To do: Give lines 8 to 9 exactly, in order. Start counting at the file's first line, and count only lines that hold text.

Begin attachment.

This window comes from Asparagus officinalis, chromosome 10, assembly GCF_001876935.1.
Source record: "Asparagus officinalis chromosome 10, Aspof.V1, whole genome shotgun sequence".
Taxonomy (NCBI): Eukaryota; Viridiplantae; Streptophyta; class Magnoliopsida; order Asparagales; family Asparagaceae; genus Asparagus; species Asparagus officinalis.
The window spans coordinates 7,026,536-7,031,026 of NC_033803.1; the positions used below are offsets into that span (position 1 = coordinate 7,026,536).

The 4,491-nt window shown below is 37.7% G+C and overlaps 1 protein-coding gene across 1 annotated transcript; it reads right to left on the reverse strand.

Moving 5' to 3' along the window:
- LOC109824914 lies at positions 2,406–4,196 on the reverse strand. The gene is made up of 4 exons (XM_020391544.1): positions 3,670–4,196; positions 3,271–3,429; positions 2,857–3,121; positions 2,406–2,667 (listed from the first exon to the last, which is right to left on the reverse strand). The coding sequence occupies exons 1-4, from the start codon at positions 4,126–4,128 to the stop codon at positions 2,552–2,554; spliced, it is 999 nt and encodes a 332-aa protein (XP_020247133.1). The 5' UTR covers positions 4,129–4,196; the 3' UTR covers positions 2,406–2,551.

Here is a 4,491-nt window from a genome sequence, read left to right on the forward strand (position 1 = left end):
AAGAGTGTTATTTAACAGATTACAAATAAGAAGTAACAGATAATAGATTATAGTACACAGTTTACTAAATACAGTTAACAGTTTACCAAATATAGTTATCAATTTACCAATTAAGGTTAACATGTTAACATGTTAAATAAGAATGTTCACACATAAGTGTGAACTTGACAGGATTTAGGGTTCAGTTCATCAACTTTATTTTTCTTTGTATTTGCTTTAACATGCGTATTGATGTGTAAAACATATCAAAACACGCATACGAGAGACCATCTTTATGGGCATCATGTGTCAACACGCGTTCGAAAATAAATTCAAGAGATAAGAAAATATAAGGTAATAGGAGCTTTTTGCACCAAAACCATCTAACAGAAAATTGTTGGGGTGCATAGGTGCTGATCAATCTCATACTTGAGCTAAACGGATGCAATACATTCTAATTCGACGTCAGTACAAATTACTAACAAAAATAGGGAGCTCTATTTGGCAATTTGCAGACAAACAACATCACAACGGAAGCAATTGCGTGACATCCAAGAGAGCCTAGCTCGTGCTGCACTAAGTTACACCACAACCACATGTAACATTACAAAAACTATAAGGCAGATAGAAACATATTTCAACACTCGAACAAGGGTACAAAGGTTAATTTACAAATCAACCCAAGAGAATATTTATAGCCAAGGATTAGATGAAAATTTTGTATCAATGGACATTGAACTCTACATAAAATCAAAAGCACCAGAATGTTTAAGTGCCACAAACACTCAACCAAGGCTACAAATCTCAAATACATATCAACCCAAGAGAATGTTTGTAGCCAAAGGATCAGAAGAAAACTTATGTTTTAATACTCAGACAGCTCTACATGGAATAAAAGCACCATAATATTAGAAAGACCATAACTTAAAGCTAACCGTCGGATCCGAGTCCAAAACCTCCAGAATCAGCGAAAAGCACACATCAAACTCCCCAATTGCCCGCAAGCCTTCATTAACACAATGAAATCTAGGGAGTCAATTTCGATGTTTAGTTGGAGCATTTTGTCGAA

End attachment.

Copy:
Here is a 4,491-nt window from a genome sequence, read left to right on the forward strand (position 1 = left end):
AAGAGTGTTATTTAACAGATTACAAATAAGAAGTAACAGATAATAGATTATAGTACACAGTTTACTAAATACAGTTAACAGTTTACCAAATATAGTTATCAATTTACCAATTAAGGTTAACATGTTAACATGTTAAATAAGAATGTTCACACATAAGTGTGAACTTGACAGGATTTAGGGTTCAGTTCATCAACTTTATTTTTCTTTGTATTTGCTTTAACATGCGTATTGATGTGTAAAACATATCAAAACACGCATACGAGAGACCATCTTTATGGGCATCATGTGTCAACACGCGTTCGAAAATAAATTCAAGAGATAAGAAAATATAAGGTAATAGGAGCTTTTTGCACCAAAACCATCTAACAGAAAATTGTTGGGGTGCATAGGTGCTGATCAATCTCATACTTGAGCTAAACGGATGCAATACATTCTAATTCGACGTCAGTACAAATTACTAACAAAAATAGGGAGCTCTATTTGGCAATTTGCAGACAAACAACATCACAACGGAAGCAATTGCGTGACATCCAAGAGAGCCTAGCTCGTGCTGCACTAAGTTACACCACAACCACATGTAACATTACAAAAACTATAAGGCAGATAGAAACATATTTCAACACTCGAACAAGGGTACAAAGGTTAATTTACAAATCAACCCAAGAGAATATTTATAGCCAAGGATTAGATGAAAATTTTGTATCAATGGACATTGAACTCTACATAAAATCAAAAGCACCAGAATGTTTAAGTGCCACAAACACTCAACCAAGGCTACAAATCTCAAATACATATCAACCCAAGAGAATGTTTGTAGCCAAAGGATCAGAAGAAAACTTATGTTTTAATACTCAGACAGCTCTACATGGAATAAAAGCACCATAATATTAGAAAGACCATAACTTAAAGCTAACCGTCGGATCCGAGTCCAAAACCTCCAGAATCAGCGAAAAGCACACATCAAACTCCCCAATTGCCCGCAAGCCTTCATTAACACAATGAAATCTAGGGAGTCAATTTCGATGTTTAGTTGGAGCATTTTGTCGAA